Community Feedback: Cynthia Manick reads Briana Grace Hammerstrom


Community Feedback is our recurring column that provides an opportunity for our audience to get some quick, free & exceptional feedback on a new poem. Submit your poem here. This month’s guest editor is Cynthia Manick.


This month, we chose “Digital Memorial” by Briana Grace Hammerstrom. Thank you to all of our submitters.

Digital Memorial

The algorithm decided
to tag my dead Great Aunt Jo Ann
+++++in a Facebook post
++++++++++instead of J.Q.

+++++haven’t talked to her
+++++in years
++++++++++(Now will never get
+++++the chance to), but
this social media app
has other plans. Gently, it
+++++places the mere
++++++++++suggestion of her
+++++under my fingertips
+++++and with a click:
+++++she is, still receiving
birthday notifications
and game requests.

I’ve seen our digital walls
morph into
+++++memorials and altars
++++++++++all too often
+++++these days, yet I
+++++can’t help but think
this is the better way
+++++to build a cemetery. Easier to see ghosts
+++++in the machine gliding
++++++++++across the metadata, finding
++++++++++all the avenues
++++++++++which lead them
++++++++++back to us.
+++++Aft all, we
still take every chance we can
+++++to contact the dead- whether
++++++++++via oujia or circuit board
We still pass messages, knowing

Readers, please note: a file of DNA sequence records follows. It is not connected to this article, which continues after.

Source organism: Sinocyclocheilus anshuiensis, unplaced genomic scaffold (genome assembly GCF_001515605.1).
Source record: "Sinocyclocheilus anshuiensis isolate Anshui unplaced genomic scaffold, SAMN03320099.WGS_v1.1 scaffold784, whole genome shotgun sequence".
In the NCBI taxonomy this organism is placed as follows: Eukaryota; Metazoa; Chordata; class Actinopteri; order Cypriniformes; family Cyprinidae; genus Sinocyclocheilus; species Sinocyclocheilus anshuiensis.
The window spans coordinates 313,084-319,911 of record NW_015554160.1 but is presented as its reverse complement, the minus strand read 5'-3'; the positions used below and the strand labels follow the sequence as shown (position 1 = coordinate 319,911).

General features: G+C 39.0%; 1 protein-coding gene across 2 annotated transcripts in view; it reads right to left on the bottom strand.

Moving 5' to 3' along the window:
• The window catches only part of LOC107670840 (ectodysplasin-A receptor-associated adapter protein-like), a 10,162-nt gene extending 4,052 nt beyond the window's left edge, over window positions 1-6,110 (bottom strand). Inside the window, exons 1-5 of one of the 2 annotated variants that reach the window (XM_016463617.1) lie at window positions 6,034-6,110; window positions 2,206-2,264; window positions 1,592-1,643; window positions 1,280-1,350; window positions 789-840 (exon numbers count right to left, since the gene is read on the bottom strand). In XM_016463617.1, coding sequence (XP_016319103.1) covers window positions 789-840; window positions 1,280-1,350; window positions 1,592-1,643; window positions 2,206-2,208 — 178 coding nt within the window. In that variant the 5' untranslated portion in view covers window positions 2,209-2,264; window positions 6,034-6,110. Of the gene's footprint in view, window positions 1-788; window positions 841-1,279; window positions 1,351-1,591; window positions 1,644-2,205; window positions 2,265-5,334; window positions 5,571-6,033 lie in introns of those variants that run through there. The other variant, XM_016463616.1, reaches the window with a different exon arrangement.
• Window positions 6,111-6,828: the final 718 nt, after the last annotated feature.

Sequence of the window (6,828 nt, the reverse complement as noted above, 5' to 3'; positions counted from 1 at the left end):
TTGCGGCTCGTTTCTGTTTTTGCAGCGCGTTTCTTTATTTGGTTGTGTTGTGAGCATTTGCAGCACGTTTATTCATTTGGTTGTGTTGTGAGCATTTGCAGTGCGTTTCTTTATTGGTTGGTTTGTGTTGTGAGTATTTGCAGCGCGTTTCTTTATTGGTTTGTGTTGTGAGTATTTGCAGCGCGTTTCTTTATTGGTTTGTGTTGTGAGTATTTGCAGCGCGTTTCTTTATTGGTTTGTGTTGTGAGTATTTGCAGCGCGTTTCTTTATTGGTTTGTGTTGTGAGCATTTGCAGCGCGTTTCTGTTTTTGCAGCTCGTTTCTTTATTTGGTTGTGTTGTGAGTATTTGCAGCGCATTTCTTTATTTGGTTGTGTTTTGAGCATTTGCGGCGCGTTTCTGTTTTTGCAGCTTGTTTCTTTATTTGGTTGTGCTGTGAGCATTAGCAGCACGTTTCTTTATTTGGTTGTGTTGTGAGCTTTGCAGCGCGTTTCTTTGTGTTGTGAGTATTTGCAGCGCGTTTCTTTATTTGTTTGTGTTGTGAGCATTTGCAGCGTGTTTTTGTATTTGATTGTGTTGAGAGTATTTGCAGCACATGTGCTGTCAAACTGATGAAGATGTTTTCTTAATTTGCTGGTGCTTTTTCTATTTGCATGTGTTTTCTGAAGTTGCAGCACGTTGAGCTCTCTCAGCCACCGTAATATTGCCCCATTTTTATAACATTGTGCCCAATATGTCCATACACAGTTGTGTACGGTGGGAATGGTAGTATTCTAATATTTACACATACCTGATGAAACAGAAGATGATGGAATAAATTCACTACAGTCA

+++++they will never be
++++++++++left on read,
+++++++++++++++returned to sender.

The group chat transmutes
+++++into support group. There
+++++is now a memory
+++++or meme
++++++++++you can’t share anymore, living
+++++in the fear laugher will
lead to your grief unstitching itself
+++++once again. You
++++++++++can’t stop
+++++the notifications
+++++on anniversaries from popping up-
++++++++++one-year-later // on this day
++++++++++shuffles the day your heart
++++++++++gained a vacancy
+++++to the top of your news feed. An allowance
of remembering- whether you want it
+++++or not.

This, the first thing you see, is
+++++the intimacy of loss, as if
++++++++++you could ever forget. As if
+++++++++++++++the calendar wasn’t mocking
++++++++++++++++++++you as is.

There is no change
+++++in how
we mourn these days. We still
+++++send floral arrangements, only now it’s
++++++++++More emojis.
++++++++++Less chlorophyll.
++++++++++Still symbol
+++++++++++++++of Love.

This new kind of petal just lasts longer.

The Evolution of Grief

There is a mystery when we write; every poem is asking a question. What does it mean to be human; to observe, feel, and react? In “Digital Memorial” we’re confronted with a new version of grief as algorithmic ghosts become a way of interacting with the dead. The narrative explores “digital walls/ morp[hed] into/ memorials and alters” as a social media app mistakenly tags the deceased great aunt Jo Ann. The stream-of-consciousness tone of the poem surprisingly moves like the stages of grief – shock at the emotion the tag invokes; bargaining and questioning the validity of modern day memorials; and finally acceptance that this is our unwitting version of Ouija boards: